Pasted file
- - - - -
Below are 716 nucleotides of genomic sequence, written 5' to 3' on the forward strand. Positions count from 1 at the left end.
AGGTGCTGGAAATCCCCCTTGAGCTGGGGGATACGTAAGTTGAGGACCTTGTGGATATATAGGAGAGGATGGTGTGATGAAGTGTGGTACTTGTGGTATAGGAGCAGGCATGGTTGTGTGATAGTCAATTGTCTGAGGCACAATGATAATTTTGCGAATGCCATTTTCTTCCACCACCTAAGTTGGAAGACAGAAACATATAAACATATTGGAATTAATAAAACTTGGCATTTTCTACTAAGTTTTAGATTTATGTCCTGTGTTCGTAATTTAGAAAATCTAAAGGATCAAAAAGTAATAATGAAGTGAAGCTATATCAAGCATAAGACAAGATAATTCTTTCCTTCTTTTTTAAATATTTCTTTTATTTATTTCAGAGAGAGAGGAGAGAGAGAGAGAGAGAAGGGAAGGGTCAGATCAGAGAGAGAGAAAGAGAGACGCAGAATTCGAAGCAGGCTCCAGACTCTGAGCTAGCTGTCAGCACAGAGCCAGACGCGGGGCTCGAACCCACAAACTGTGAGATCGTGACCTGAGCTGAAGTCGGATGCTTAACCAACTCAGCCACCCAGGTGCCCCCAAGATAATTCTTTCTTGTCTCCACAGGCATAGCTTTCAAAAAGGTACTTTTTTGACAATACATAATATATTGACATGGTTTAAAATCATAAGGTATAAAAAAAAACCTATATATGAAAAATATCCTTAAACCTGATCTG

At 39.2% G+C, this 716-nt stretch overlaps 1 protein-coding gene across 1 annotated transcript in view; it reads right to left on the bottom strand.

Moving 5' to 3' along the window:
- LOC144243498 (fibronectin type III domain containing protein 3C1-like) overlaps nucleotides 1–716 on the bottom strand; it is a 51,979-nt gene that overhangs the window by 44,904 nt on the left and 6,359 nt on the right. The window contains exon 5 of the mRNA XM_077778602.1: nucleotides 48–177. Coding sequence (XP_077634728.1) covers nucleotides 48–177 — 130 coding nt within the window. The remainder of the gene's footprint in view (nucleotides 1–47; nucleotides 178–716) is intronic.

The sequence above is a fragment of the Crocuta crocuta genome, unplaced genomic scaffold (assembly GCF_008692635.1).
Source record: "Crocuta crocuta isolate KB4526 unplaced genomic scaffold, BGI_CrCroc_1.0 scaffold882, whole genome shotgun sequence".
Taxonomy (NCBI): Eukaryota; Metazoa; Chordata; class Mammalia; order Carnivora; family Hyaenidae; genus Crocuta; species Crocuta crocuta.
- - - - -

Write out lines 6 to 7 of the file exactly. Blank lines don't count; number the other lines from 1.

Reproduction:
The sequence above is a fragment of the Crocuta crocuta genome, unplaced genomic scaffold (assembly GCF_008692635.1).
Source record: "Crocuta crocuta isolate KB4526 unplaced genomic scaffold, BGI_CrCroc_1.0 scaffold882, whole genome shotgun sequence".